Electric car technology is advancing rapidly, and the latest figures suggest that Derbyshire is getting on board the green revolution.
Over 2018, the number of registered plug-in vehicles in the area increased by 60%.
The latest Department for Transport statistics show the number of registered electric or plug-in hybrid cars, vans and micro-cars called quadricycles in Derbyshire.
At the end of 2017 there were 1,220 electric vehicles.
By December last year, that figure had grown to 1,956, a jump of 736.
That's lower than the increase of 1,762 in Peterborough, which has the highest percentage of plug-in vehicles of any local authority in the United Kingdom.
But back in 2013, in Derbyshire, there were just 49 electric cars, which shows the progress the industry has made in a short time.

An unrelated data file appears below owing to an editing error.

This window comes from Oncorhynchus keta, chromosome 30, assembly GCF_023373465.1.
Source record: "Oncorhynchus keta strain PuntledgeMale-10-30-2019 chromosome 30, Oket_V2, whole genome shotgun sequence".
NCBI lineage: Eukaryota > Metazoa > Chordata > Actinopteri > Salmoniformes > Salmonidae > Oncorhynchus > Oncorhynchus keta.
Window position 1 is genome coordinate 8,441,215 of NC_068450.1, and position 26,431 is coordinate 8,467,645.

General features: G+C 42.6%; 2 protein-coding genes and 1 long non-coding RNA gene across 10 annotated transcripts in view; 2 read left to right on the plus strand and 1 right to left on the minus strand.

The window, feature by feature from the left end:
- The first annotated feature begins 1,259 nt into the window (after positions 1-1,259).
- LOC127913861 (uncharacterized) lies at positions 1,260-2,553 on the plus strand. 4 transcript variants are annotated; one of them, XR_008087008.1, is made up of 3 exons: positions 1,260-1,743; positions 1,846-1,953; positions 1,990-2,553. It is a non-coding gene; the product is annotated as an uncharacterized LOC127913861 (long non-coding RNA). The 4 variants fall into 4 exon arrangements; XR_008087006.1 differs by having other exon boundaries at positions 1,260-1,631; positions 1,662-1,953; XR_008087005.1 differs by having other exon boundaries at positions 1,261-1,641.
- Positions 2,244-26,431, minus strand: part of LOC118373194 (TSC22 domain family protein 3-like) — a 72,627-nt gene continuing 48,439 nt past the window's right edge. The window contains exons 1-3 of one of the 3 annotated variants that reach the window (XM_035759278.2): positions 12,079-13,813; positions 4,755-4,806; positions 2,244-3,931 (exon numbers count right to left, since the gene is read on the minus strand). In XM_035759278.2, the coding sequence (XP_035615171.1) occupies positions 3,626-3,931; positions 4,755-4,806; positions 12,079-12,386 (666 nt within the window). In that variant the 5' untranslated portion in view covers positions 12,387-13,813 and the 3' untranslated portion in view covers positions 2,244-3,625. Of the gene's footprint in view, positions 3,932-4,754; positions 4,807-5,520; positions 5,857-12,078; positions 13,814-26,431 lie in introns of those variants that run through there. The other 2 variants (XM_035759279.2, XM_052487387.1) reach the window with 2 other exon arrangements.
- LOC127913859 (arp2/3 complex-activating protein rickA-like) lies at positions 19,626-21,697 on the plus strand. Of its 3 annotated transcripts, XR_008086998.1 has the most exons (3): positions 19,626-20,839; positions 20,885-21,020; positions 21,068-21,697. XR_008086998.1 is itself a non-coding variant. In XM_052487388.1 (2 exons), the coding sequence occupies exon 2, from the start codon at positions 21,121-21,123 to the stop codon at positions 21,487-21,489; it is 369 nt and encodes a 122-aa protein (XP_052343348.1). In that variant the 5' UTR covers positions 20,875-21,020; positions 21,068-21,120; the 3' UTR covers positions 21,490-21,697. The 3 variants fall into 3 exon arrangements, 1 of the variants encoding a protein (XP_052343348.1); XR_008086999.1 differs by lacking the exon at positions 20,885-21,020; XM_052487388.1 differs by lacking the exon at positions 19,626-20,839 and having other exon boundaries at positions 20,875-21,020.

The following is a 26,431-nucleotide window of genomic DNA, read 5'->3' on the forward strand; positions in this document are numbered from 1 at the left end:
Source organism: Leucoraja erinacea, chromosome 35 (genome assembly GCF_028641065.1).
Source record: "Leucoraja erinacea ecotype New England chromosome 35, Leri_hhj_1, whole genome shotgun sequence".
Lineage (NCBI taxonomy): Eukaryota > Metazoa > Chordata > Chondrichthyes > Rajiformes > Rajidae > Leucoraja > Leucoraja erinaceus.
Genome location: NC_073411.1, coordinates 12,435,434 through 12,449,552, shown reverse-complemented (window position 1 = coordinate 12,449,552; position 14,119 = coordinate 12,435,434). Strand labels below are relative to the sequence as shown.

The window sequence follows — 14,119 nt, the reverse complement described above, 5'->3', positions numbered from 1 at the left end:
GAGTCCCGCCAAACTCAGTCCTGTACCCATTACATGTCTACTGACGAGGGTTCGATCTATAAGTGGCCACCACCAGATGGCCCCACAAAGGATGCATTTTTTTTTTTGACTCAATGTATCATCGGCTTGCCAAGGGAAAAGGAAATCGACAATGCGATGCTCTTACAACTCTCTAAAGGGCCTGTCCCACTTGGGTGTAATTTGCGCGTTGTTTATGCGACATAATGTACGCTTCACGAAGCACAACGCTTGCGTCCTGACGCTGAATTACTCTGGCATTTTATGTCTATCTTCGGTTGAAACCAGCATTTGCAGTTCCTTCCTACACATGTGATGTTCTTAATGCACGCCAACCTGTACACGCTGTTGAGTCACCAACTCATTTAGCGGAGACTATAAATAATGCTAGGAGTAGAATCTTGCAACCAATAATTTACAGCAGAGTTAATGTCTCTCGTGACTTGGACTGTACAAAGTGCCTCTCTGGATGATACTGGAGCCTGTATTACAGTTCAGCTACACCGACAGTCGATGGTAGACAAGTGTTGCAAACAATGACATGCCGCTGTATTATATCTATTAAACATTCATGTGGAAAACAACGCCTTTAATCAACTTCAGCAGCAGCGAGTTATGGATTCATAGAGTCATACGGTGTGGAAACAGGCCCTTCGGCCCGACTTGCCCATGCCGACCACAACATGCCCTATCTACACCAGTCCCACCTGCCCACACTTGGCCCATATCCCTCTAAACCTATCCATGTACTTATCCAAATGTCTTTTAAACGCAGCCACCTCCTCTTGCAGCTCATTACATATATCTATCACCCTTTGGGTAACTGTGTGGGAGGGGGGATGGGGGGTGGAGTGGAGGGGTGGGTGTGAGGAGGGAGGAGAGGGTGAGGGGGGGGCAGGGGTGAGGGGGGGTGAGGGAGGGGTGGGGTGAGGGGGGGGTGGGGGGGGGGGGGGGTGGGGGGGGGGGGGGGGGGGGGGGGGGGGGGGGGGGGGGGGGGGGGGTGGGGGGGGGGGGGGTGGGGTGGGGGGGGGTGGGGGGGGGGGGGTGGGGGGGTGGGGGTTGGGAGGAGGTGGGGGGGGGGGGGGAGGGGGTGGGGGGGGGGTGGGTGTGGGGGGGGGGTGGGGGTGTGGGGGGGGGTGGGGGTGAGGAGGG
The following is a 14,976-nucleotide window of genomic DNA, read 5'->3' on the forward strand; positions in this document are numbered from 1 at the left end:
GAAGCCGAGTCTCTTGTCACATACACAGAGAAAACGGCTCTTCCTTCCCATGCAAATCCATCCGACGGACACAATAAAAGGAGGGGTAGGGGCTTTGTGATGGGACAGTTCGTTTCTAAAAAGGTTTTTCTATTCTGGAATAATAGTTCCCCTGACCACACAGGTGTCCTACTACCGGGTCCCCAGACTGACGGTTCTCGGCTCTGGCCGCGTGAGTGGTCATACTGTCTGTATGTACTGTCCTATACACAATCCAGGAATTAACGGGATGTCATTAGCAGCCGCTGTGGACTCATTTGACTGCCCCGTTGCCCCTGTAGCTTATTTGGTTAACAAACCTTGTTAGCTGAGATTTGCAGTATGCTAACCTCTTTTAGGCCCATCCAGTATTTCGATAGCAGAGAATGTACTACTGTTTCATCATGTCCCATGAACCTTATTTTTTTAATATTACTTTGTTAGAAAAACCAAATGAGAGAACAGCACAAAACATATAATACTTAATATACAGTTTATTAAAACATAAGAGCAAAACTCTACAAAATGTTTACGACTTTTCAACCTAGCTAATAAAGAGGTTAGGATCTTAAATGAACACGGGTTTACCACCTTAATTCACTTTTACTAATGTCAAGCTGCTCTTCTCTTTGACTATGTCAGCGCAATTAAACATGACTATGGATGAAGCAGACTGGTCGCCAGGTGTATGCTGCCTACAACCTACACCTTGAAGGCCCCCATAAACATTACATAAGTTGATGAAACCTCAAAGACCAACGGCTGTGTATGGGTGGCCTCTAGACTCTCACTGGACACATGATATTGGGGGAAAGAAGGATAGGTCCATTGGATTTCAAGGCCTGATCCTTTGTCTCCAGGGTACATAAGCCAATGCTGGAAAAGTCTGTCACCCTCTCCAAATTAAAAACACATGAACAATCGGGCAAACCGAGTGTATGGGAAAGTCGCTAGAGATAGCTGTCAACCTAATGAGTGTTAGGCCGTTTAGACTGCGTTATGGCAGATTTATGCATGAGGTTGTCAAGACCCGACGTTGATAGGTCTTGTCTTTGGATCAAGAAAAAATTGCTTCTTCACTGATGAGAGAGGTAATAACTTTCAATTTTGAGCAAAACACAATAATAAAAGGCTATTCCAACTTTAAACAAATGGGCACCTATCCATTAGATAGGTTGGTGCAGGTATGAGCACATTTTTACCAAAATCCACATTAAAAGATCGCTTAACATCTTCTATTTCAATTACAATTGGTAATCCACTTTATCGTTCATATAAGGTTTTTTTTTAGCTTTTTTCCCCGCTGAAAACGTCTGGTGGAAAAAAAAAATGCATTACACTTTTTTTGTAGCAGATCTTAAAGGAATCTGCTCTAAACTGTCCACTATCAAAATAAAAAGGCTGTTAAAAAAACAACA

Over the past few years manufacturers have increased the range of their vehicles, and prices have fallen, helping fuel the rise in environmentally friendly vehicles.
The latest Nissan Leaf, the UK's most popular entirely electric car, can now travel 235 miles before it needs to be recharged, 80 miles more than the previous version.
Over the next year BP will install charging points at its petrol stations, following Shell's roll-out in 2017. Dyson has also said it plans to release an electric car by 2020.
One advantage electric car users have over other vehicles is that they do not have to pay road tax, as they do not release any emissions.
Electricity is also far cheaper than petrol and diesel, and green drivers have the satisfaction of helping save the planet.
However, in November, the Government reduced the maximum discount electric car buyers could get from £4,500 to £3,500.
Plug-in vehicles still make up a tiny percentage of the cars on the road in Derbyshire: there are 1,956 electric cars, and 582,041 vehicles in total.